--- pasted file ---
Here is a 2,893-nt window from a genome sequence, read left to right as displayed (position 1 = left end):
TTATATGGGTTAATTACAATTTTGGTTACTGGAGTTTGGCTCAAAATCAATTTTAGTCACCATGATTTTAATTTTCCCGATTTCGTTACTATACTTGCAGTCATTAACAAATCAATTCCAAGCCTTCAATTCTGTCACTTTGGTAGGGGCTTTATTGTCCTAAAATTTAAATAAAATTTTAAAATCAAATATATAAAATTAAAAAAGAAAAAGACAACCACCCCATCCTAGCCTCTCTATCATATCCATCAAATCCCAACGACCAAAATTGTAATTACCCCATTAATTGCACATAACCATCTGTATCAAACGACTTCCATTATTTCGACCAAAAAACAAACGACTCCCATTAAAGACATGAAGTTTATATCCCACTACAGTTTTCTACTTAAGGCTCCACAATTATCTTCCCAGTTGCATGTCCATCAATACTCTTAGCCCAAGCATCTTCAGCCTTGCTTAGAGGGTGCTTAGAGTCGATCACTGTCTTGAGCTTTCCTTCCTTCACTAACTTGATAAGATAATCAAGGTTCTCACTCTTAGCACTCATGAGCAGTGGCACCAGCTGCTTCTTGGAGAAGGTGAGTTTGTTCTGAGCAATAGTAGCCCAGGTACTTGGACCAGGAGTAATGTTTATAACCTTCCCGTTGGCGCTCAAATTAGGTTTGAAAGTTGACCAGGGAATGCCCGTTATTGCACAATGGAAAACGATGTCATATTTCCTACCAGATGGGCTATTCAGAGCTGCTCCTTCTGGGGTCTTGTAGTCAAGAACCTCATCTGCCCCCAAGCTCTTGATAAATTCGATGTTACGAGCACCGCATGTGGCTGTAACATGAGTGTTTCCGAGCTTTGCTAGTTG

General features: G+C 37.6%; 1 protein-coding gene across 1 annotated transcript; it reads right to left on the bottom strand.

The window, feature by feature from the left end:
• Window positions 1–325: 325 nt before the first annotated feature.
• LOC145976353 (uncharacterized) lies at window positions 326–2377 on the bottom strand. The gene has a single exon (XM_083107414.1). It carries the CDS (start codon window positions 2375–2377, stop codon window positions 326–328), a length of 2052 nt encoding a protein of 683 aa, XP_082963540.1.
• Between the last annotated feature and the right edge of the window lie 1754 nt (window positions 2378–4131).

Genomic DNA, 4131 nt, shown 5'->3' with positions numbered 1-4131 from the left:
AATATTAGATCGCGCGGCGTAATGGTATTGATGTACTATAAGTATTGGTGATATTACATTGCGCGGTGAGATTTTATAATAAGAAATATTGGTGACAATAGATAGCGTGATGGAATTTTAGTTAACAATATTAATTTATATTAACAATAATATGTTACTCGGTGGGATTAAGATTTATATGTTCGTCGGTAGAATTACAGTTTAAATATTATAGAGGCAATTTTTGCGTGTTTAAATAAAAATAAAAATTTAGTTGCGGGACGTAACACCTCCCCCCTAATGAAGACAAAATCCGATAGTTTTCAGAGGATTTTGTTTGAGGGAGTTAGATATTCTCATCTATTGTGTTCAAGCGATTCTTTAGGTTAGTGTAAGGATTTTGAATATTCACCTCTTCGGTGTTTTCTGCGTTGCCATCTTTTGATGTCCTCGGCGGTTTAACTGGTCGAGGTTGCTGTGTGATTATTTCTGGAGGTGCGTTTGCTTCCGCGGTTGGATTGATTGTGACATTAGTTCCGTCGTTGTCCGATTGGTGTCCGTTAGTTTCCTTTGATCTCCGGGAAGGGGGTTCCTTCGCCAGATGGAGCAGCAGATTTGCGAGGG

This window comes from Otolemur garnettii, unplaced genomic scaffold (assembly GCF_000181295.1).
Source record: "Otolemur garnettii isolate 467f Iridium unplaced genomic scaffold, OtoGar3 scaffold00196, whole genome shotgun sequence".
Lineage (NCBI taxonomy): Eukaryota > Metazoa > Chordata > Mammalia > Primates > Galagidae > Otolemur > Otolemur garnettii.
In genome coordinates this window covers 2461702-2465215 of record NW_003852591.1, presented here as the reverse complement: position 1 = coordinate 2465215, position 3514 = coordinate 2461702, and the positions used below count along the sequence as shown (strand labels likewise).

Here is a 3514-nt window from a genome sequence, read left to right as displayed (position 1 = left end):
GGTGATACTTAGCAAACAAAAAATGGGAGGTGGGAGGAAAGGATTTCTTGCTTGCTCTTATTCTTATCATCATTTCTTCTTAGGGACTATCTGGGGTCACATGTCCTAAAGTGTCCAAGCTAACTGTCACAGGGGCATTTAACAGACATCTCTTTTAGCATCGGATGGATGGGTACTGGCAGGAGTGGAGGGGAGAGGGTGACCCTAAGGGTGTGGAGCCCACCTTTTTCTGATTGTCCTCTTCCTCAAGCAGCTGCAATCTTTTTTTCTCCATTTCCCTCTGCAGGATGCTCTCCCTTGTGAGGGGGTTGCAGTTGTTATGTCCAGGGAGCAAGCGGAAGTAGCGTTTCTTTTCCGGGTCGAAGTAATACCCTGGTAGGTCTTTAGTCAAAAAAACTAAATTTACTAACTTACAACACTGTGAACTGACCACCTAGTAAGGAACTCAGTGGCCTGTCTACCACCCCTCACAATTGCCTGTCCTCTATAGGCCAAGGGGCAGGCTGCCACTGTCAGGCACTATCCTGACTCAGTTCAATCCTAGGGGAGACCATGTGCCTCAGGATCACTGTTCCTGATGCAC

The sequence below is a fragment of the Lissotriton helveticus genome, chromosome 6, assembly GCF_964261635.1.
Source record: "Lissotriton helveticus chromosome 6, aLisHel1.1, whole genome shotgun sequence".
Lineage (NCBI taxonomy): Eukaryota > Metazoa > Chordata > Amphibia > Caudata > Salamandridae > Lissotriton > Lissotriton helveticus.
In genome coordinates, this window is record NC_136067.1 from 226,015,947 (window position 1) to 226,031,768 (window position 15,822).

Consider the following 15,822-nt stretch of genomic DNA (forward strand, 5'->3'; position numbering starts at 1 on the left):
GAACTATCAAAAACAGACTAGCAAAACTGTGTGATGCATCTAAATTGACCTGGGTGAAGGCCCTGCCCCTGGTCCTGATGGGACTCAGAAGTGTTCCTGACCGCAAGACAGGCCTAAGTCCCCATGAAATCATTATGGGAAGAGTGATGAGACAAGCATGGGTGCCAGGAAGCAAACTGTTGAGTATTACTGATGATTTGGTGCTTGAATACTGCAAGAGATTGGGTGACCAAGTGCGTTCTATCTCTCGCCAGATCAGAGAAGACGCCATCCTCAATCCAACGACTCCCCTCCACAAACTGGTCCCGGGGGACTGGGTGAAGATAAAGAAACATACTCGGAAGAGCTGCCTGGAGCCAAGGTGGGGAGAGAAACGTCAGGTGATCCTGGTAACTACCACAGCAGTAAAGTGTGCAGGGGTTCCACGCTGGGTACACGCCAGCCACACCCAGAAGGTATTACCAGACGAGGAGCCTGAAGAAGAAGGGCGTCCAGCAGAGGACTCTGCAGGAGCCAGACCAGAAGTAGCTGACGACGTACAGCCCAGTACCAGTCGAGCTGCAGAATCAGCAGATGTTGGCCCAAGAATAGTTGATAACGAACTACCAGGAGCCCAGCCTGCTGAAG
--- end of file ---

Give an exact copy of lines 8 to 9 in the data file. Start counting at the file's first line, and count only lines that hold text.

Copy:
Genomic DNA, 4131 nt, shown 5'->3' with positions numbered 1-4131 from the left:
AATATTAGATCGCGCGGCGTAATGGTATTGATGTACTATAAGTATTGGTGATATTACATTGCGCGGTGAGATTTTATAATAAGAAATATTGGTGACAATAGATAGCGTGATGGAATTTTAGTTAACAATATTAATTTATATTAACAATAATATGTTACTCGGTGGGATTAAGATTTATATGTTCGTCGGTAGAATTACAGTTTAAATATTATAGAGGCAATTTTTGCGTGTTTAAATAAAAATAAAAATTTAGTTGCGGGACGTAACACCTCCCCCCTAATGAAGACAAAATCCGATAGTTTTCAGAGGATTTTGTTTGAGGGAGTTAGATATTCTCATCTATTGTGTTCAAGCGATTCTTTAGGTTAGTGTAAGGATTTTGAATATTCACCTCTTCGGTGTTTTCTGCGTTGCCATCTTTTGATGTCCTCGGCGGTTTAACTGGTCGAGGTTGCTGTGTGATTATTTCTGGAGGTGCGTTTGCTTCCGCGGTTGGATTGATTGTGACATTAGTTCCGTCGTTGTCCGATTGGTGTCCGTTAGTTTCCTTTGATCTCCGGGAAGGGGGTTCCTTCGCCAGATGGAGCAGCAGATTTGCGAGGG